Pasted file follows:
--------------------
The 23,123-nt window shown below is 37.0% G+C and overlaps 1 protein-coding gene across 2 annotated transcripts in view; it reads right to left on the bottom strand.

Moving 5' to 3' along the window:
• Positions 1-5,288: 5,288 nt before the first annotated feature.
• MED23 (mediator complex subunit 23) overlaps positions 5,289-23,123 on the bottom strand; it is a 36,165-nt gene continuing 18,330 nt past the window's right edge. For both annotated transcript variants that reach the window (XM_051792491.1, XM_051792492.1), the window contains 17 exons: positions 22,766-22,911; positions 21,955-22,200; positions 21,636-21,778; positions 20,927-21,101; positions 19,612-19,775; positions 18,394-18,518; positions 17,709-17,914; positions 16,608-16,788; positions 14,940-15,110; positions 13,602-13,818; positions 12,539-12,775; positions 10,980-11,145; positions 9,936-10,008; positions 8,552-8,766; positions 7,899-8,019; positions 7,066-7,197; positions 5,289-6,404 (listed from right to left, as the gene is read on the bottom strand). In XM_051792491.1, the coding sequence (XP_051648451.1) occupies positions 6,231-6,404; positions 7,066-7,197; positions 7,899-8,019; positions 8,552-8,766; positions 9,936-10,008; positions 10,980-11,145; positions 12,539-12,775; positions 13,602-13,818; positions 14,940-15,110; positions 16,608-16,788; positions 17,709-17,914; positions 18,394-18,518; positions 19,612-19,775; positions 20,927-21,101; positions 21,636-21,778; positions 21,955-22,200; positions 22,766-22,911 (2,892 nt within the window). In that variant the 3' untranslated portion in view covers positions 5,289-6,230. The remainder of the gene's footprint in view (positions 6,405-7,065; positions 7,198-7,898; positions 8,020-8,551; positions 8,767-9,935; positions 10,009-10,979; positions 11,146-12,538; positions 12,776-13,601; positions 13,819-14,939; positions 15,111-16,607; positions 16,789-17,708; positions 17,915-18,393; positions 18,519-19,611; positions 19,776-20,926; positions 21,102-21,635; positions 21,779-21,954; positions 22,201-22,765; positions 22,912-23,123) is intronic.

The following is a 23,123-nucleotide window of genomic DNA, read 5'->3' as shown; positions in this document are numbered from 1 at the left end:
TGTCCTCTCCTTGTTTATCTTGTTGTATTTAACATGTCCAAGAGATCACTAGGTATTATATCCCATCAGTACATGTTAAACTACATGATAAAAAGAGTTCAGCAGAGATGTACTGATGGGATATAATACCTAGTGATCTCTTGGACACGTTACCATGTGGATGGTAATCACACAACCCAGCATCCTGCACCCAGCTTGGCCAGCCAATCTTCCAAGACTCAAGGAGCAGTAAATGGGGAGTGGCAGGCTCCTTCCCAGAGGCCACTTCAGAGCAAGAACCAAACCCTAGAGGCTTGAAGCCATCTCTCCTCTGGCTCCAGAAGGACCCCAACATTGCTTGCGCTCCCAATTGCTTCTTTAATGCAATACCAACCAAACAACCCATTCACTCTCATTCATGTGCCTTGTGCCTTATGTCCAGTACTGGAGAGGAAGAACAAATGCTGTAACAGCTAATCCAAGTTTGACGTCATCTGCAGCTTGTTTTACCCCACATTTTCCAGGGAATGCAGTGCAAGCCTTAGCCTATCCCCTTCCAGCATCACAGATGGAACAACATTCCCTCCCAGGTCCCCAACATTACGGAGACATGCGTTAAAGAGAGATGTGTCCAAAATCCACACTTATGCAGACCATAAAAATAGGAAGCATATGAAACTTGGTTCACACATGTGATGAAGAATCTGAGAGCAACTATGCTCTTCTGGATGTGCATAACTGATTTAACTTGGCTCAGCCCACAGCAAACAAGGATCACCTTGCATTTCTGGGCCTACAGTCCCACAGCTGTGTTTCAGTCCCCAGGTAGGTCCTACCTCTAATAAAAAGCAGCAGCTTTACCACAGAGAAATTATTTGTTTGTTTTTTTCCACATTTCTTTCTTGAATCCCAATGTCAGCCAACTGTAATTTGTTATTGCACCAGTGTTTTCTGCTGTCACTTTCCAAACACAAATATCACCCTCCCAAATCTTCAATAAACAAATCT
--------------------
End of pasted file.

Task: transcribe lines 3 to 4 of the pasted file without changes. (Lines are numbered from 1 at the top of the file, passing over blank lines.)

• Positions 1-5,288: 5,288 nt before the first annotated feature.
• MED23 (mediator complex subunit 23) overlaps positions 5,289-23,123 on the bottom strand; it is a 36,165-nt gene continuing 18,330 nt past the window's right edge. For both annotated transcript variants that reach the window (XM_051792491.1, XM_051792492.1), the window contains 17 exons: positions 22,766-22,911; positions 21,955-22,200; positions 21,636-21,778; positions 20,927-21,101; positions 19,612-19,775; positions 18,394-18,518; positions 17,709-17,914; positions 16,608-16,788; positions 14,940-15,110; positions 13,602-13,818; positions 12,539-12,775; positions 10,980-11,145; positions 9,936-10,008; positions 8,552-8,766; positions 7,899-8,019; positions 7,066-7,197; positions 5,289-6,404 (listed from right to left, as the gene is read on the bottom strand). In XM_051792491.1, the coding sequence (XP_051648451.1) occupies positions 6,231-6,404; positions 7,066-7,197; positions 7,899-8,019; positions 8,552-8,766; positions 9,936-10,008; positions 10,980-11,145; positions 12,539-12,775; positions 13,602-13,818; positions 14,940-15,110; positions 16,608-16,788; positions 17,709-17,914; positions 18,394-18,518; positions 19,612-19,775; positions 20,927-21,101; positions 21,636-21,778; positions 21,955-22,200; positions 22,766-22,911 (2,892 nt within the window). In that variant the 3' untranslated portion in view covers positions 5,289-6,230. The remainder of the gene's footprint in view (positions 6,405-7,065; positions 7,198-7,898; positions 8,020-8,551; positions 8,767-9,935; positions 10,009-10,979; positions 11,146-12,538; positions 12,776-13,601; positions 13,819-14,939; positions 15,111-16,607; positions 16,789-17,708; positions 17,915-18,393; positions 18,519-19,611; positions 19,776-20,926; positions 21,102-21,635; positions 21,779-21,954; positions 22,201-22,765; positions 22,912-23,123) is intronic.